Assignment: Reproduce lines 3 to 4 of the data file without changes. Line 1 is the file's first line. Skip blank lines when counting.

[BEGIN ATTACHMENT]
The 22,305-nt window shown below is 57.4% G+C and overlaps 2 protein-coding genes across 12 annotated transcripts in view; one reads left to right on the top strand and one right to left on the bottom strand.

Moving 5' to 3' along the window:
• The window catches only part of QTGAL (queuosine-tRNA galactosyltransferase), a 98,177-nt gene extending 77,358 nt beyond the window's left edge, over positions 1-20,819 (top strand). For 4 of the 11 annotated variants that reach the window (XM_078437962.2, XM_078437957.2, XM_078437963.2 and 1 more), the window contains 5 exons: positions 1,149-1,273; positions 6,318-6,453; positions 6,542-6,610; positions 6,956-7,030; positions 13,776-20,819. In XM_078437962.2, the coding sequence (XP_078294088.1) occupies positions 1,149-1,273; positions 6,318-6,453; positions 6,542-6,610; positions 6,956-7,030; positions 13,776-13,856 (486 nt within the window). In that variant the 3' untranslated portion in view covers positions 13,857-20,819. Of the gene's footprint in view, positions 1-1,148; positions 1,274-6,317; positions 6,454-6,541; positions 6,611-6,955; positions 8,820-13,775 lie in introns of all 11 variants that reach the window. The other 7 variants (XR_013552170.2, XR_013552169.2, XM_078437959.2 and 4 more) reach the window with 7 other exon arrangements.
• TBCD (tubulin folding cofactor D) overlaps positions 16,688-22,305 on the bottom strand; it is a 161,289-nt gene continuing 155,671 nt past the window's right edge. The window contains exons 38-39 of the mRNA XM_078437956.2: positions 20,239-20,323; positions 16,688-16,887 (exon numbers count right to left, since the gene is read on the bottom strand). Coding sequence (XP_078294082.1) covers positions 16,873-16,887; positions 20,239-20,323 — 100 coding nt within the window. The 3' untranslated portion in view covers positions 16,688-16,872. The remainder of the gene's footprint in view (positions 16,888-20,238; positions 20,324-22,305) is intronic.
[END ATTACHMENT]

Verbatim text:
• The window catches only part of QTGAL (queuosine-tRNA galactosyltransferase), a 98,177-nt gene extending 77,358 nt beyond the window's left edge, over positions 1-20,819 (top strand). For 4 of the 11 annotated variants that reach the window (XM_078437962.2, XM_078437957.2, XM_078437963.2 and 1 more), the window contains 5 exons: positions 1,149-1,273; positions 6,318-6,453; positions 6,542-6,610; positions 6,956-7,030; positions 13,776-20,819. In XM_078437962.2, the coding sequence (XP_078294088.1) occupies positions 1,149-1,273; positions 6,318-6,453; positions 6,542-6,610; positions 6,956-7,030; positions 13,776-13,856 (486 nt within the window). In that variant the 3' untranslated portion in view covers positions 13,857-20,819. Of the gene's footprint in view, positions 1-1,148; positions 1,274-6,317; positions 6,454-6,541; positions 6,611-6,955; positions 8,820-13,775 lie in introns of all 11 variants that reach the window. The other 7 variants (XR_013552170.2, XR_013552169.2, XM_078437959.2 and 4 more) reach the window with 7 other exon arrangements.
• TBCD (tubulin folding cofactor D) overlaps positions 16,688-22,305 on the bottom strand; it is a 161,289-nt gene continuing 155,671 nt past the window's right edge. The window contains exons 38-39 of the mRNA XM_078437956.2: positions 20,239-20,323; positions 16,688-16,887 (exon numbers count right to left, since the gene is read on the bottom strand). Coding sequence (XP_078294082.1) covers positions 16,873-16,887; positions 20,239-20,323 — 100 coding nt within the window. The 3' untranslated portion in view covers positions 16,688-16,872. The remainder of the gene's footprint in view (positions 16,888-20,238; positions 20,324-22,305) is intronic.